Is Coffee Good or Bad for You? The Pros and Cons - FIT Human Performance

Is Coffee Good or Bad for You? The Pros and Cons


December 2, 2012

Do you like coffee? I do, it’s taste and aroma make my mornings so much better! But a wicked smart person told me that it’s bad for me … so I did some checking and here are a few bits of information to sip on;

Coffee Pros (I’m a big fan of bean-juice)

1. Antioxidants. Coffee is rich in antioxidants like chlorogenic acid and melanoidins. Antioxidants help prevent oxidation, a process that causes damage to cells and contributes to aging.

2. Parkinson’s disease. Regular coffee drinking reduces the risk of Parkinson’s disease. A number of studies have demonstrated that people who drink coffee on a regular basis are significantly less likely to develop Parkinson’s disease.

3. Diabetes. Coffee drinking has the potential to protect against the development of type 2 diabetes. A prospective study as part of the US Nurses Health Study found that moderate consumption of both caffeinated and decaffeinated coffee may lower the risk of type 2 diabetes in younger and middle aged women.

4. Liver cirrhosis. Coffee drinking may protect against liver cirrhosis, especially alcoholic cirrhosis.

5. Gallstones. There is some evidence that coffee drinking may be protective against gallstone formation in both men and women.

6. Kidney stones. Coffee consumption lowers the risk of kidney stones formation. Coffee increases the urine volume, preventing the crystallization of calcium oxalate, the most common component of kidney stones.

7. Improved mental performance. Caffeine in coffee is a well-known stimulant. Coffee promotes alertness, attention and wakefulness. The cup of coffee can also increase information processing.

8. Alzheimer’s disease. Regular coffee drinking may help to protect against Alzheimer’s disease. Recent study in mice (and everybody knows how much mice love a good cup of Joe) showed that caffeine equivalent to 5 cups of coffee per day reduced the build up of destructive plaques in the brain.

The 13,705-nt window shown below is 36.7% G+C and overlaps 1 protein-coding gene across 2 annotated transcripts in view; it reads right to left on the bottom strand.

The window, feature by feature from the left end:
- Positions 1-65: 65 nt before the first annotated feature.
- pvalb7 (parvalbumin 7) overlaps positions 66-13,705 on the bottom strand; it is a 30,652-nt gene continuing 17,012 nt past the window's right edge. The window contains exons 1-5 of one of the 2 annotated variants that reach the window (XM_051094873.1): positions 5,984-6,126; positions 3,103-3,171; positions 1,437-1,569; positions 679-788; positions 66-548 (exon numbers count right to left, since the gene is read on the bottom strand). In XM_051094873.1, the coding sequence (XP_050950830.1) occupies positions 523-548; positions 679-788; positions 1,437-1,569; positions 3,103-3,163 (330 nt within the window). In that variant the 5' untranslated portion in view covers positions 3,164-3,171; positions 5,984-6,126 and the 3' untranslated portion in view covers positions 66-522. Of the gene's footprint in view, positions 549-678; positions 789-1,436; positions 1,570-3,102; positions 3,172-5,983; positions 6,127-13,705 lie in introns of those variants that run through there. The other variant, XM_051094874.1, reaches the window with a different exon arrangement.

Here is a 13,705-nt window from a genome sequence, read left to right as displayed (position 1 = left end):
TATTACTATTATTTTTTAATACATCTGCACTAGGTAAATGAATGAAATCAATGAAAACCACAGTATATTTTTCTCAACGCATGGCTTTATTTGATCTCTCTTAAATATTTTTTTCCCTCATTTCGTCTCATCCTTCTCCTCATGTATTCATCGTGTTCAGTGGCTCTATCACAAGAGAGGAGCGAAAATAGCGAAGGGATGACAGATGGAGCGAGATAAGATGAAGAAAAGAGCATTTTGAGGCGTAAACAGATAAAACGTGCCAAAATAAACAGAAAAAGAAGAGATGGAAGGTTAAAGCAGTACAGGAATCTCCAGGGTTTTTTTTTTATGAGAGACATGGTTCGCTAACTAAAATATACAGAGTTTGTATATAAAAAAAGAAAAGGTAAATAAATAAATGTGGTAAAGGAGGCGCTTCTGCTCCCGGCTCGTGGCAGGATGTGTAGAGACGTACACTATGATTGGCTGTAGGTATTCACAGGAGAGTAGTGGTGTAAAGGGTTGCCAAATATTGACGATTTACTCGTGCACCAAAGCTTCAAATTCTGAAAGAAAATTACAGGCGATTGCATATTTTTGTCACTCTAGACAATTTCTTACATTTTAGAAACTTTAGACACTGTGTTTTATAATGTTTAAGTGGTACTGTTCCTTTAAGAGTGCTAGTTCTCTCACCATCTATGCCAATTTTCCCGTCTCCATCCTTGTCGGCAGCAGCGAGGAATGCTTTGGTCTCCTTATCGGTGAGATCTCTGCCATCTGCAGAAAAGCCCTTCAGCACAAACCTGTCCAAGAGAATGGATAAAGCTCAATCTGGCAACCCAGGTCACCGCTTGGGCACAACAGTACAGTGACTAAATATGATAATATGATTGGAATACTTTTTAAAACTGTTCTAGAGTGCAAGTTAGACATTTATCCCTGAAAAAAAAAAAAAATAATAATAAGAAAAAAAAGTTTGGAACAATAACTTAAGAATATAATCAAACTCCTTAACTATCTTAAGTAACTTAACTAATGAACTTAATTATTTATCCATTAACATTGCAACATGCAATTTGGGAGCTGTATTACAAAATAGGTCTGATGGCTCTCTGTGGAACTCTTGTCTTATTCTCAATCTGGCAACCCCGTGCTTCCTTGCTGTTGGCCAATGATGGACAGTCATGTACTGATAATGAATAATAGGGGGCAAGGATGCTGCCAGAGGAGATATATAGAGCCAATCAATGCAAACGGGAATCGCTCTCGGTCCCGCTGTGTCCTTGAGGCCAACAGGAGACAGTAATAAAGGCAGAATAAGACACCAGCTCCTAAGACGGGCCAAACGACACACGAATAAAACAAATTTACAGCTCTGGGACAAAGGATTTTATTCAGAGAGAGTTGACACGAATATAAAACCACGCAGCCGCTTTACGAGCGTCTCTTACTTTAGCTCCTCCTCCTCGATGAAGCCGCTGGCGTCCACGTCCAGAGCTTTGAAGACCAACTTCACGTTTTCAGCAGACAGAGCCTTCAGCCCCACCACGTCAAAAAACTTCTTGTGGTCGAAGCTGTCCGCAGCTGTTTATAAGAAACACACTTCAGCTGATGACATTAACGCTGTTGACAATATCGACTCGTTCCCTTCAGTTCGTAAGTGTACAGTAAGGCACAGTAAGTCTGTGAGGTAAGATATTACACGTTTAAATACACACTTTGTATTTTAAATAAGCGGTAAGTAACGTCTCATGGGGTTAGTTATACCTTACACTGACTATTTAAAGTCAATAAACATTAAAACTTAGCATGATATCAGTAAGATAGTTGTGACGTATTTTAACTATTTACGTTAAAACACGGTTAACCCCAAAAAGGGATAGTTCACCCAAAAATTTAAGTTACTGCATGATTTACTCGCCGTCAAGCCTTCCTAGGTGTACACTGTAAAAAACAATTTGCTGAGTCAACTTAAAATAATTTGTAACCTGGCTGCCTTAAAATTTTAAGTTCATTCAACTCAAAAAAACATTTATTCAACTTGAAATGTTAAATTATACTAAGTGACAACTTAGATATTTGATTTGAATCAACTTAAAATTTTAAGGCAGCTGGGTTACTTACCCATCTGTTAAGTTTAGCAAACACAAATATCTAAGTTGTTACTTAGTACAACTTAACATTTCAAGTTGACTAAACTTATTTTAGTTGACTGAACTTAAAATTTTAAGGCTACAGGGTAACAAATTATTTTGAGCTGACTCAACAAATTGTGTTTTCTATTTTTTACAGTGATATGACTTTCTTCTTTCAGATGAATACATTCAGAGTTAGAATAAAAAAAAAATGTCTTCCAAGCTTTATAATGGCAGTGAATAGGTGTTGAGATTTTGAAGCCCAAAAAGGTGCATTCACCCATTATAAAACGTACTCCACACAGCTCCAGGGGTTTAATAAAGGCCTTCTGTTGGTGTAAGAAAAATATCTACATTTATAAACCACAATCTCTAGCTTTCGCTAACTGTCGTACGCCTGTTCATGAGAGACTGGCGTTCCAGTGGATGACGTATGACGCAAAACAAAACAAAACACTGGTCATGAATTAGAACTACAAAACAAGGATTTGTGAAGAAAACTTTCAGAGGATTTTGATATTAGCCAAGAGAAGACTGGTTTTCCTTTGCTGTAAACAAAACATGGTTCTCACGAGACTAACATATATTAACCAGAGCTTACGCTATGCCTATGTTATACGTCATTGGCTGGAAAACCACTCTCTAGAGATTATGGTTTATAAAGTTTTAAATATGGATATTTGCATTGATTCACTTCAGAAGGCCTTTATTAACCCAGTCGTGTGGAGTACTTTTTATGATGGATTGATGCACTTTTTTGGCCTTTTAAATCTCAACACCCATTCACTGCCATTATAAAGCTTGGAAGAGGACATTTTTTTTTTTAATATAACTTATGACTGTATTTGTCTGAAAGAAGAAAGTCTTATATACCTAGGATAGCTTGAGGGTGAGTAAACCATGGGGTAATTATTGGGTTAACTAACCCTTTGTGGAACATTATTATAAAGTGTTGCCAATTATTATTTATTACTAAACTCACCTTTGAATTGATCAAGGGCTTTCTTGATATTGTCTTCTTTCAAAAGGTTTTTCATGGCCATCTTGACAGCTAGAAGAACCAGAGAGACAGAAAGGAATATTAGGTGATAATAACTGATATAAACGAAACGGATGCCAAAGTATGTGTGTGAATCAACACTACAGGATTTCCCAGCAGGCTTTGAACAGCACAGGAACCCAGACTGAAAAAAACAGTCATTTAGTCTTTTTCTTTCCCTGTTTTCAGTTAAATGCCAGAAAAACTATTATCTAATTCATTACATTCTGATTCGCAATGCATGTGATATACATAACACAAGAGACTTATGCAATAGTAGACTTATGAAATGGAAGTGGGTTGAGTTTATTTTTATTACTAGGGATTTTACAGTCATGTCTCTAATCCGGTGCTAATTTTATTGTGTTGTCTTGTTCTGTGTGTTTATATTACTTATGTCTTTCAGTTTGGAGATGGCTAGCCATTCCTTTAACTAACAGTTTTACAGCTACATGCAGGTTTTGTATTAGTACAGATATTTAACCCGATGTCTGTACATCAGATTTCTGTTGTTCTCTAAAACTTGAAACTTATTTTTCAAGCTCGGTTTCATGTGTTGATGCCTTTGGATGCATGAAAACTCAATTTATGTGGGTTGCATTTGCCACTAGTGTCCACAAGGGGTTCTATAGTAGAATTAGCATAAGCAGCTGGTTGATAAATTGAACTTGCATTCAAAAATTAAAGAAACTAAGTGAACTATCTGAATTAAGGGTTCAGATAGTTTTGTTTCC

9. Asthma. Caffeine in coffee is related to theophylline, an old asthma medication. Caffeine can open airways and improve asthma symptoms.

10. Caffeine safety. In 1958, caffeine was placed on the Food and Drug Administration’s list as generally recognized as safe.

11. Makes you look cool!

Coffee Cons (for the nay-sayer)

1. Heart disease. This is somewhat controversial. Most prospective cohort studies haven’t found that coffee consumption is associated with significantly increased risk of cardiovascular disease.
On one hand, coffee consumption is associated with an increase of plasma homocysteine, a risk factor for coronary heart disease.

On the other hand, a lower risk of heart disease among moderate coffee drinkers might be due to antioxidants found in coffee.

2. Cholesterol. Heavy consumption of boiled coffee elevates blood total and LDL (“bad”) cholesterol levels.

3. Blood vessels. Coffee negatively affects the blood vessel tone and function.

4. Heart rhythm disturbances. Coffee can cause rapid or irregular heartbeats (cardiac arrhythmias).

5. Blood pressure. Although coffee drinking is not a significant risk factor for hypertension, it produces unfavorable effects on blood pressure and people prone to hypertension may be more susceptible.

6. Osteoporosis. Coffee intake may induce an extra urinary excretion of calcium. Heavy coffee consumption (600 ml or more) can modestly increase the risk of osteoporosis, especially in women with a low calcium intake.

7. Heartburn. A cup of coffee can trigger the heartburn.

8. Sleep. Most are aware of the stimulatory effects of caffeine. High amounts of caffeine taken before going to sleep can cause difficulty falling asleep, tendency to be awakened more readily by sudden noises, and a decreased quality of sleep. However, some people can drink coffee and fall right asleep.

9. Dehydration. The caffeine in coffee is a mild diuretic and can increase urine excretion. Whatever…drink more water!

10. Dependence. Although “generally recognized as safe” by the     FDA, caffeine is still a drug, a mild central nervous system stimulant, and it produces dependence. Caffeine withdrawal is a real syndrome. You may get a few days of headache and irritability if you choose to quit drinking coffee, however, it is relatively easy to break this habit, and most people are not addicted to caffeine.

11.May increase the chance of a wrinkle…

My advice, everything in moderations. The choice is yours. Want a cup of coffee?  Me too!

In good health,


In Seattle you haven’t had enough coffee until you can thread a sewing machine while it’s running.

~Jeff Bezos